Poor people don't pay taxes, even some not-so-poor don't pay much in taxes, at least to the Federal Government.
I thought you weren't defining poor people a moment ago, yet you are now telling me they don't pay tax? Is it really correct that someone on, say, US$30,000 a year pays no tax?

Quote:
I disagree with your first statement, it seems to limit the "benefits" of share ownership to the financial gains that brings. The benefits do not all accrue to the actual owner. Remember Capital Gains tax, for example?
So the inherent unfairness in the wealthy receiving state subsidies is okay, because it is redressed by tax? Isn't that a rather socialistic view?


Quote:
Your second statement is way too broad, "at least some US government spending..." is like the advertisement promising "up to 40% savings", which actally only promises no more than a 40% savings if any at all. And, even if some pennies of tax money taken from the many "poor" ends up in the hands of the few "rich" the overwhelming flow is in the opposite direction. Hundreds of thousands of people received Bush "tax rebates" well in excess of the total taxes they paid.
No. By "at least some" I mean US$623 billion, a little over half of discretionary Federal spending for fiscal 2009 (which amounts to about 20% of all budgeted Federal spending for the year). It's all in the Federal budget.
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  #53  
Old 22 October 2008, 04:55 AM
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Originally Posted by Seraphina View Post
It is lot preferable if the government does some wealth re-distribution aimed towards the poorer people in the society.
The poor are just going to have to pull themselves up by whatever bootstraps they haven't eaten yet. We'd like to help out but we can't help the poor when we've already promised redistribution of wealth to the banks and universal health care to the stock market.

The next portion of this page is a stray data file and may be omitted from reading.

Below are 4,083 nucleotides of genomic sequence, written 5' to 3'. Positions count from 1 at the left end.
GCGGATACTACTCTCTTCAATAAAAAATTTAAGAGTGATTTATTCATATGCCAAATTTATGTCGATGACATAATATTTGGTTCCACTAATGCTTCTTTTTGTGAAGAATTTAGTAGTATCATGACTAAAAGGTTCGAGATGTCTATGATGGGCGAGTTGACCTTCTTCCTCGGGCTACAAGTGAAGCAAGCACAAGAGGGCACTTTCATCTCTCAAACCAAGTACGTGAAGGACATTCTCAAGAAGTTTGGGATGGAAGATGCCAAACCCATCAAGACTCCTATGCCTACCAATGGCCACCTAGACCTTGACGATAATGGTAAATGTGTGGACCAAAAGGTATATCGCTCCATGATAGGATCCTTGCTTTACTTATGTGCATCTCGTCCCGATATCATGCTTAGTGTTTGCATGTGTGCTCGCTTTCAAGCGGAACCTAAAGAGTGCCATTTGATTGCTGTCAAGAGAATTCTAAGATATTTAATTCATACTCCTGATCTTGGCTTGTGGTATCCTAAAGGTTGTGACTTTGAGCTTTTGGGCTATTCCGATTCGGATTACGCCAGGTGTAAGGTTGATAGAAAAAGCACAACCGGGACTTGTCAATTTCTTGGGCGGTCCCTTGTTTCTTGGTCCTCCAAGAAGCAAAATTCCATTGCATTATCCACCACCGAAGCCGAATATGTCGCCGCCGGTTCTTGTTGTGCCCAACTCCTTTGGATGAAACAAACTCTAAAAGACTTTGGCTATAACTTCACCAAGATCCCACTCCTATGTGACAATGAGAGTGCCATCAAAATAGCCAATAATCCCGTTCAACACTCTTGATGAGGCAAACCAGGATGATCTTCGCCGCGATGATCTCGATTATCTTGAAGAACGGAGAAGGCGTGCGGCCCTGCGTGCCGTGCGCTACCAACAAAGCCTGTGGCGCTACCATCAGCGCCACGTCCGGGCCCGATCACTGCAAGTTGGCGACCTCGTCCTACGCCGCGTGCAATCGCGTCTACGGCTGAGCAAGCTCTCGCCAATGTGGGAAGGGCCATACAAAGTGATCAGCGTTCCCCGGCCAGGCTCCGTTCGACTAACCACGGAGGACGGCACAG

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  #54  
Old 23 October 2008, 05:43 AM
BamaRainbow BamaRainbow is offline
 
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Quote:
Originally Posted by AnglRdr View Post
Joe's life is fair game because McCain brought him up in a debate. Blaming the scrutiny on Obama means someone wasn't paying attention to the debate.

That's *my* party line.
Oh, for the love of Pete. Everybody BUT Barack Obama has faced a level of scrutiny that is just appalling. There is NO justification (short of explaining Obama's vote for Bush's FISA bill) for the media to dig into a PRIVATE CITIZEN'S life simply because he embarrassed the One.
I have loathed Obama since HE invited the anti-gay "ex-gay" minister Donnie McClurkin on his little "faith" tour of South Carolina. (His excuse, at the time, was that he didn't KNOW anything about McClurkin other than McClurkin's popularity among African-American Evangelicals. That showed a serious lack of a thing called JUDGMENT, but the Obamapologists just played it down as being Obama's willingness to work with people who didn't share his beliefs.) And Obama has become even more appalling since then. The media (lead by the DNC) has been in the tank for Obama since the Iowa caucus, and has attacked ANYONE who dared criticize Obama publicly.
I would love for SOMEONE to please explain what is so ****ing impressive about Obama. He's less than zero in terms of experience. He berated Hillary Clinton for her vote authorizing Bush's Iraq War, then he selects a VP who also voted to authorize Bush's Iraq War. He's praised as a "real progressive" yet HE voted to support Bush's FISA "compromise" and his voting record in the US Senate was no better overall than Hillary Clinton's. He went out of his way to avoid Gavin Newsome in 2004 AND he PERSONALLY opposes same-sex marriage (based on his "religious values") but he's excused when he *claims* to support civil unions. (If he's really serious about this, why hasn't he offered up some, oh I don't know, LEGISLATION to overturn DOMA? I'll tell you why: He doesn't want to take the leadership on the matter because it might offend some people.)
Why has Team Obama been allowed to play the race card? Obama himself injected a very tacit racial ploy with the "I don't look like the other guys on US currency" line. People with LEGITIMATE reasons for not supporting Obama are accused of being racists who wouldn't vote for any African-American. (Of course, people who had legitimate reason for not supporting Hillary were offended for being deemed sexists, and would attempt to justify their opposition with "I'd vote for any woman but Hillary". Hell, one of the male African-American analysts/journalists on CNN tried to pull the "if you can support an African-American athlete, then you can support an African-American president". No one challenged him to swap "African-American" with "female" and see if his analysis would stand up, yet that was MY very first thought when I heard his "analysis".)
Why is it that when 90-95% of African-Americans support Barack Obama, it's not viewed through a racial lens? But, let there be ANY criticism of Obama from whites, then that racial lens is pulled out. (Maybe I should say "race-colored glasses".)